Letters to the Editor

U.S. foreign policy helped create border crisis

Countless editorials anguish over what to do with the thousands of unaccompanied Central American children surrendering at the southern border.

Some analysts agree we should send a few million dollars to fund youth centers and other anti-gang efforts in El Salvador, Guatemala and Honduras where most of the children are from. Politicians are clamoring to swiftly deport the children to discourage others from making the 1,000-mile trek north.

But we owe these children more than a summary deportation. We are tripping over our own history in failing to acknowledge how U.S. foreign policy helped create the path that is leading the children to us. It is well documented that, in its then anti-communist frenzy, the United States deeply supported right-wing dictatorships that fueled decades of civil war in the 1970s and 1980s, especially in El Salvador and Guatemala, making the whole region vulnerable to what we see now — weak governments, regional gang warfare and a booming drug trade. Guatemala is still reeling from its 34,000 “disappeared” and 200,000 killed during a 36-year civil war.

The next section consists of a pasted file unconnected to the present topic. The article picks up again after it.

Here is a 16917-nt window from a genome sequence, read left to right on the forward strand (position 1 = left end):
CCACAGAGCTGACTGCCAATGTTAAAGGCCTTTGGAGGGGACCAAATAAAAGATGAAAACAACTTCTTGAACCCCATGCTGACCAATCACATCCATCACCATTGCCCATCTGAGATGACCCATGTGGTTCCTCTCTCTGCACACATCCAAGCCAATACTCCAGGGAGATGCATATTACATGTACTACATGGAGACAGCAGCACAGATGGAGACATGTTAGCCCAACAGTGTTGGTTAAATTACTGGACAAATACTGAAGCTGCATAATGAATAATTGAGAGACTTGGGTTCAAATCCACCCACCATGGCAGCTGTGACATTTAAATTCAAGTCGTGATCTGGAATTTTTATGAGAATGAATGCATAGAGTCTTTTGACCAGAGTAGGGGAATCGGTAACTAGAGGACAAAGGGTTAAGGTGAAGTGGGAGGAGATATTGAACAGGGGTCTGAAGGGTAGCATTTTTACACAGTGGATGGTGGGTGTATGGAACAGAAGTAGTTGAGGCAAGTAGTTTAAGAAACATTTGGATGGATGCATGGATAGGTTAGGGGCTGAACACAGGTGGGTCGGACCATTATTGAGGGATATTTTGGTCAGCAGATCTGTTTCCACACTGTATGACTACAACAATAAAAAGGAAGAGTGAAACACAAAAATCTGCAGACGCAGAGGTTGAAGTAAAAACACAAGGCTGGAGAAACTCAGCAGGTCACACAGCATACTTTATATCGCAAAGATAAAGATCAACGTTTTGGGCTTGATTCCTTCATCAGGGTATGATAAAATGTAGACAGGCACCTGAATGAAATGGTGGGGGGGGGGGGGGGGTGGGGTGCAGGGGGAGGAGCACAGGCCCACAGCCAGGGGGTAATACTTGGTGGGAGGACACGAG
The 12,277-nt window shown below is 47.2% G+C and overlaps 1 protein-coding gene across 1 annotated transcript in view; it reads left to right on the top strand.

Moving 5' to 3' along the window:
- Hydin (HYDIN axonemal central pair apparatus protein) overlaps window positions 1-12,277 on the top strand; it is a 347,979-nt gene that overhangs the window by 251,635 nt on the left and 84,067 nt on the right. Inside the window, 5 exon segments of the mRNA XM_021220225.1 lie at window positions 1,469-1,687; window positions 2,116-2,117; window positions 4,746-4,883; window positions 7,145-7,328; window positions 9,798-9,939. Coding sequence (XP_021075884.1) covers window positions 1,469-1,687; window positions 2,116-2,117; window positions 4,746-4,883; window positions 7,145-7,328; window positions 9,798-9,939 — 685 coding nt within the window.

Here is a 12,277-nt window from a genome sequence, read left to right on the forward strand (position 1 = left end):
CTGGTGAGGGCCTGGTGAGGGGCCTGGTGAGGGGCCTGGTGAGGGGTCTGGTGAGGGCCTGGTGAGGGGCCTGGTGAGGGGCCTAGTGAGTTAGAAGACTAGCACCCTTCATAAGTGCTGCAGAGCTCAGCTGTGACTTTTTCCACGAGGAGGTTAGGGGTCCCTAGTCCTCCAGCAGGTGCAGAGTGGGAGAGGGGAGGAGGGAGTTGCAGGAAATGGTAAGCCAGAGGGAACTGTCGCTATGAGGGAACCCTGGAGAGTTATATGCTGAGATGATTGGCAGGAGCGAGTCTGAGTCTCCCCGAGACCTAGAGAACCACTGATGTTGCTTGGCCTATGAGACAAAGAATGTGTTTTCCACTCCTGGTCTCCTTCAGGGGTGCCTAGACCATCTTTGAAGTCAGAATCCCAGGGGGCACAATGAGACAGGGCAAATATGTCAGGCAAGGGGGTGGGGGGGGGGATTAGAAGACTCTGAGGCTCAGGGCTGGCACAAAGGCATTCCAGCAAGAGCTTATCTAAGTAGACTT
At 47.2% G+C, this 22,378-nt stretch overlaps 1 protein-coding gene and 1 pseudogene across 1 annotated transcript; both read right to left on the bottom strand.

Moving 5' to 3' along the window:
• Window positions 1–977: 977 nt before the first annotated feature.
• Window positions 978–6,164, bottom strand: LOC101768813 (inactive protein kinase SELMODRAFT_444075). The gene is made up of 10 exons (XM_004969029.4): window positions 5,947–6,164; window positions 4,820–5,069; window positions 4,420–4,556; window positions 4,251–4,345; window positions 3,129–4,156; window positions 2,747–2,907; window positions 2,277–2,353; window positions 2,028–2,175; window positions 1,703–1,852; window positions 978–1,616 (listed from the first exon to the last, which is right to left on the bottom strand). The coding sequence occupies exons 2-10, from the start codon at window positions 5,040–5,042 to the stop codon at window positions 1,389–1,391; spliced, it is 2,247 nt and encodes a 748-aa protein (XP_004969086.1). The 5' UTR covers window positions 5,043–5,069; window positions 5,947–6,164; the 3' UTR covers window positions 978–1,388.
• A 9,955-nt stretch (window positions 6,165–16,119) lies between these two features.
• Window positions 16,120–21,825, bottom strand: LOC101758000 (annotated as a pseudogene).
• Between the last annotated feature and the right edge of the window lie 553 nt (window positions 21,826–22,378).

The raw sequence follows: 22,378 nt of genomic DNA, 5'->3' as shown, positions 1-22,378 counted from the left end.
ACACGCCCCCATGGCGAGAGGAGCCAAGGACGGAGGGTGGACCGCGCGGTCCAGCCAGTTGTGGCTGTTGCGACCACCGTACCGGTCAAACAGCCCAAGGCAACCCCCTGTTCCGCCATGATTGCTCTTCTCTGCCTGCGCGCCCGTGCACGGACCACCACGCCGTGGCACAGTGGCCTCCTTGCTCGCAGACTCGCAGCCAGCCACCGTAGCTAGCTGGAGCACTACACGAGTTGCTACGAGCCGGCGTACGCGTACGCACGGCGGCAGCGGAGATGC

The U.S.-backed Salvadoran military, between 1979 and 1983 alone, killed up to 50,000 civilians in what would be a 12-year civil war. Ironically, as the U.S. seeks to deport Salvadoran children, it granted asylum and military honors to the former Salvadoran Defense Minister, Jose Garcia, and National Guard Director, Carlos Vides, who were in office at the height of the killings. The Miami Immigration Court just this year found them to be human-rights violators and ordered them deported, but they are appealing.

Jordana A. Hart, co-chair, Media Advocacy Committee, South Florida chapter, American Immigration Lawyers Association, Miami

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